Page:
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Lipomas are very common benign adipose tissue tumors that most often develop in subcutaneous tissue. A limited number of studies have described the characteristics of parosteal ossifying lipomas located in the fibula, cervical vertebrae and mandible. However, to the best of our knowledge, parosteal ossifying lipoma of the clavicle has not yet been reported. We herein describe the clinical symptoms, radiological and histological findings in a rare case of parosteal ossifying lipoma of the clavicle in a 40-year-old male patient. The characteristic histological appearance, together with computed tomography and/or magnetic resonance imaging characteristics, should aid in the accurate diagnosis of such cases.
Lipomas are very common benign lipomatous tumors that most often grow in the subcutaneous tissue. The majority of lipomas occur in adults aged >30 years, with an equal gender incidence. However, ossifying lipomas are rare. They have been reported at several sites in the body, including the soft tissues of the head and neck, the oral cavity, and the femur and fibular regions (1–6). Nitima et al were the first to report a case of parosteal ossifying lipoma occurring in the fibula of a 35-year-old female patient (6). To the best of our knowledge, parosteal ossifying lipomas of the clavicle have not been reported to date.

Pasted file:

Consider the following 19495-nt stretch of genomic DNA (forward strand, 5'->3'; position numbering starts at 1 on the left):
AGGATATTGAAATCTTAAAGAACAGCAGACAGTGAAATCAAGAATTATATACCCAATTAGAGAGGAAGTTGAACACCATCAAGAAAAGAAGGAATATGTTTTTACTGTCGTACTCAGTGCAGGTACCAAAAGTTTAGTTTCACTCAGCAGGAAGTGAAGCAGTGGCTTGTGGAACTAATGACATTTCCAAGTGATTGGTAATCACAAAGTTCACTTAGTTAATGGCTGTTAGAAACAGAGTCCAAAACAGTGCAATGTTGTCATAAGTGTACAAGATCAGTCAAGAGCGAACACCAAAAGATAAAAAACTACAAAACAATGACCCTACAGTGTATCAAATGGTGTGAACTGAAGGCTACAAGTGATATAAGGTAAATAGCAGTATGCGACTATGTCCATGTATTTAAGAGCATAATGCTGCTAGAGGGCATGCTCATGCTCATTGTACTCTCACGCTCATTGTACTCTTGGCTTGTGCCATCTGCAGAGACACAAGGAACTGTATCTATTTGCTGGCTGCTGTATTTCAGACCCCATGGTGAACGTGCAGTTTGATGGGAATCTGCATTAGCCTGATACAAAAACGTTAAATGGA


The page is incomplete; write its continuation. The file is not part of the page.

Parosteal ossifying lipomas develop over an extended period of time and present no clinical symptoms, except when they compress nerves. The clinical symptoms of osteochondromas are similar to those of parosteal ossifying lipomas, so the two types of tumors may be easily confused. We herein present our experience with the diagnosis and management of an ossifying lipoma adjacent to the periosteum of the clavicle.
A 40-year-old man was admitted to Beilun People's Hospital due to a mass on his right clavicle, which had grown slowly over a period of 20 years. The mass insidiously increased in size, with no associated pain. The patient did not feel discomfort when he moved his neck. The patient's general health was good and there was no other remarkable medical history.
On physical examination, a mass sized ~3×2×2 cm was palpable beneath the skin of the right shoulder and extending to the right clavicle. The mass was soft, non-tender and fixed to the clavicle. No prominent swelling, hyperaemia or ulceration of the skin were observed. The sensory and motor function of the right upper limb was normal. Preoperative examination revealed that the mass was well circumscribed peripherally and not adherent to adjacent muscles; however, it was fixed to the clavicle.
Radiographic examination revealed that the mass was located in the middle of clavicle, and its base intensity was similar to that of the clavicle; thus, the mass was initially suspected to be an osteochondroma (Fig. 1). On magnetic resonance imaging (MRI), the mass consisted of 3 layers (Fig. 2): The surface was encased in adipose tissue and the middle layer was osseous tissue; the base was fixed to the clavicle, but was not associated with clavicular marrow cavity. On T1- and T2-weighted images, the surface adipose tissue exhibited a high signal, while the core bone tissue exhibited a low signal.
En bloc resection of the mass together with the osseous protuberance of the right clavicle was performed. The mass was well circumscribed and was easily dissected from the adjacent soft tissue. The base of the tumour adhered strongly to the clavicle. The mass measured 3×2×2 cm, with a smooth surface. The cut surface of the specimen was yellowish, with a mostly homogeneous appearance. The hard bony protuberance was chiselled from the clavicle; the mass was not continuous with the marrow cavity of the clavicle.